She moved to the feature screen, debuting in the western “Life in the Raw” (1933). There would be three more films (another western) that year and six or more through the 1930s. Though Trevor had been typed playing gun molls and hardcase women of the world, she displayed her already considerable versatility in these early films, as often playing competent, take-charge professional women as she did shady ladies. There was a disappointed-pout-vulnerability in her face and that famous slightly New York-burred voice that cracked with a little cry when heightened by emotion that quickly revealed an unusual and sensitive performer. Many of her early films were “B” potboilers, but she worked with Spencer Tracy on several occasions, notably “Dante’s Inferno” (1935). Hollywood finally took notice of her talents by nominating her for a Best Support Actress Oscar for her standout performance as a good girl raised in the slums who is forced by poverty to turn to prostitution in “Dead End” (1937), opposite ‘Humphrey Bogart’. That year she did the radio drama “Big Town” with Edward G. Robinson, then teamed with he and Bogart again for the slightly hokey but entertaining “The Amazing Dr. Clitterhouse” (1938). Director John Ford tapped her for his first big sound western, “Stagecoach” (1939), the film that made a star of John Wayne. All her abilities to bring complexity to a character showed in “Stagecoach” as the kicked-around dance hall girl ‘Dallas’, one of her great early female roles. She and Wayne were electric, and they were paired in three more films during their careers, “Allegheny Uprising” (1939), and again in 1940 in “Dark Command”. Over a decade later, she would again costar with Wayne, gaining her final Oscar nomination for “The High and the Mighty” (1954).
In the 1940s Trevor began appearing in the genre that brought her to true stardom, known as “film noir”. She started in a big way as killer Ruth Dillon in “Street of Chance” (1942) with Burgess Meredith. She was equally convincing as the more complex but nonetheless two-faced Mrs. Grayle in the Philip Marlowe vehicle “Murder, My Sweet” (1944). However, she was something very different and quite extraordinary as washed-up, boozy nightclub singer Gaye Dawn in “Key Largo” (1948), for which she won an Academy Award, again working with Bogart and Robinson. The film hangs on her wrenching performance during a pathetic rendition of the torch song “Moanin’ Low”, sung in humiliation to gain a desperately wanted drink. There were more quality movies and an additional Academy nomination for “The High and the Mighty” (1954) into the 1950s, but Trevor was also doing stage and television. She was enthusiastic about live TV and appeared on several famous shows by the mid-1950s. She won an Emmy for Best Live Television Performance by an Actress as the flighty wife of Fredric March in “Dodsworth” (1956) on NBC’s “Producers’ Showcase” (1954). She alternated her career among film, stage and TV roles. As she aged she easily transitioned into “distinguished matron” and mother roles, one of her most unusual ones being the murderous Ma Barker in an episode of the gun-blasting “The Untouchables” (1959). Her final film role was as Sally Field’s mother in “Kiss Me Goodbye” (1982).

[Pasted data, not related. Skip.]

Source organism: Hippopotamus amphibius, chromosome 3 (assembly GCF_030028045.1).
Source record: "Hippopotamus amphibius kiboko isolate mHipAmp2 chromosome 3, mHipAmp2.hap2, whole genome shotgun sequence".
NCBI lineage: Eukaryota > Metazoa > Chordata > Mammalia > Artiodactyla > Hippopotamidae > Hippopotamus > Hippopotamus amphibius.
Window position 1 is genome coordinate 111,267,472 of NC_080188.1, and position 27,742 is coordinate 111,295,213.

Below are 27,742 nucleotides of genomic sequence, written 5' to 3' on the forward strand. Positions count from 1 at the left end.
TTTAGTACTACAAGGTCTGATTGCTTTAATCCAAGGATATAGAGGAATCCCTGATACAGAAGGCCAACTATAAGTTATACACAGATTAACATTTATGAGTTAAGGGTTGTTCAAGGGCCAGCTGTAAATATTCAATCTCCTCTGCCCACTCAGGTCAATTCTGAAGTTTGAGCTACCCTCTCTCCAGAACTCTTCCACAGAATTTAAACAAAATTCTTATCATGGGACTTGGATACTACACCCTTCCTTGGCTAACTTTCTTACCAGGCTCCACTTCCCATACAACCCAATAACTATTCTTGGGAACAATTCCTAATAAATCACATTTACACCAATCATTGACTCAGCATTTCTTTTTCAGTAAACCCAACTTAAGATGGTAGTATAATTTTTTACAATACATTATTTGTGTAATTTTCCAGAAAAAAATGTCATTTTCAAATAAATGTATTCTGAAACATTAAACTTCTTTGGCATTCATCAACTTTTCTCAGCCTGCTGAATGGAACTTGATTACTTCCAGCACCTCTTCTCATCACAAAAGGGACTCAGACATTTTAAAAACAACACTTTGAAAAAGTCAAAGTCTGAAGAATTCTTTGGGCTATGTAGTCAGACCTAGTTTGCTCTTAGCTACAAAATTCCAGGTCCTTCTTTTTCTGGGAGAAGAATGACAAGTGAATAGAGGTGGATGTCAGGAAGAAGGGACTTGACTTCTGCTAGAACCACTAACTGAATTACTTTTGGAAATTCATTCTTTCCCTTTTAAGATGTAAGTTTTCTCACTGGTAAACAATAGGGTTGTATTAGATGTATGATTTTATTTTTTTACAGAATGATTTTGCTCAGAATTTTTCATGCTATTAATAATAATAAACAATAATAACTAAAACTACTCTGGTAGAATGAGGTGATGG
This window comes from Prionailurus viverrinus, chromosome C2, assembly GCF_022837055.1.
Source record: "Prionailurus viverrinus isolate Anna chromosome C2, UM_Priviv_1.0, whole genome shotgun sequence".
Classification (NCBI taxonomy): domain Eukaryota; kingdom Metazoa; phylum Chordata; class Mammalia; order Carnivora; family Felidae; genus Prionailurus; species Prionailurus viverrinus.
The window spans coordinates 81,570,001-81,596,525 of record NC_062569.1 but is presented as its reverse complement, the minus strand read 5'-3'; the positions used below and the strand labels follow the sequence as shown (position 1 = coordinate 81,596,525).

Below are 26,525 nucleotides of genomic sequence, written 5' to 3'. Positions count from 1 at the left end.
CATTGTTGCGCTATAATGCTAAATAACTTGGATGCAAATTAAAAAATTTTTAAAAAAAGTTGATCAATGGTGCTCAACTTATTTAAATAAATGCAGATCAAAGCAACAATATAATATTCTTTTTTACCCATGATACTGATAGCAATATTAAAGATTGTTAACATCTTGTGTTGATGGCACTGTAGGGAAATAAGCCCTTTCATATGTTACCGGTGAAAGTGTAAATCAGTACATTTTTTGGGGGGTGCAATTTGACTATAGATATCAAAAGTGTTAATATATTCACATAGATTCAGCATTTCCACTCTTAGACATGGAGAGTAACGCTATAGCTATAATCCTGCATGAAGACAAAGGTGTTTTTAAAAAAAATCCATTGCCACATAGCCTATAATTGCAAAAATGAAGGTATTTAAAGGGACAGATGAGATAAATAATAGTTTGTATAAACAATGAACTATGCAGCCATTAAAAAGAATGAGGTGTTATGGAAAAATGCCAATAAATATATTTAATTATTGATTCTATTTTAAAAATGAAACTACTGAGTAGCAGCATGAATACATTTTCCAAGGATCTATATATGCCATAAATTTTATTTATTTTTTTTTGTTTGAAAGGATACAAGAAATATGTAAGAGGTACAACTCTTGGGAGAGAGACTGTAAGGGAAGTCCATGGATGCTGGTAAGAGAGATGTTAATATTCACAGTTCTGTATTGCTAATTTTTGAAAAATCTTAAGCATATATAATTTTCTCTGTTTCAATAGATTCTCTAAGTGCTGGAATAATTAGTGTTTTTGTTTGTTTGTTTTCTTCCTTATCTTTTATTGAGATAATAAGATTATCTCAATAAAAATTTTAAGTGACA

Trevor and her third husband, producer Milton H. Bren, had long been residents of tiny Newport Beach, CA, to which they returned in 1987 when Trevor finally retired from screen work. However, she did maintain an active interest in stage work, and became associated with The School of Arts at the University of California, Irvine. She and her husband contributed some $10 million to further its development for the visual and performing arts (that included three endowed professorships). After her death, the University renamed the school The Claire Trevor School of the Arts. Her presence on the UCI campus is in more than spirit alone-visibly so-her Oscar for “Key Largo” stands in an exterior glass window on view in the school’s Arts Plaza complex.
Claire Trevor died of respiratory failure in Newport Beach, April 8, 2000 at the age of 90.
Diana Mumby was born on July 1, 1922 in Detroit, Michigan. Diana’s first film was “A Night at Earl Carroll’s” (1940). Diana Â next appeared uncredited in “Up in Arms” (1944) with Danny Kaye, and was one of many “Goldwyn Girls”. Originally, the “Goldwyn Girls” were basically Metro-Goldwyn Mayers musical stock company of female dancers like the “Golddigers” etc. who appeared in many musicals. Many of these ladies danced as “The Goldwyn Girls”, “Golddiggers” and even “Ziegfeld Girls” as well as other musicals and movies in the 1920s-1940s. They were sometimes listed as “Models,” “Showgirls” or “Chorus Girls.”.
Diana Mumby appeared in about 30 Hollywood movies from 1940 to 1956. Her movies include “The Harder They Fall” (1956), “Son of Sinbad” (1955), “G.I. Jane” (1951), “I Can Get It for You Wholesale” (1951), “A Song Is Born” (1948,) “Winter Wonderland” (1947), “The Kid from Brooklyn” (1946) and “The Thrill of Brazil” (1946.
Diana Mumby passed away on May 19, 1974 (age 51) in Westlake, California.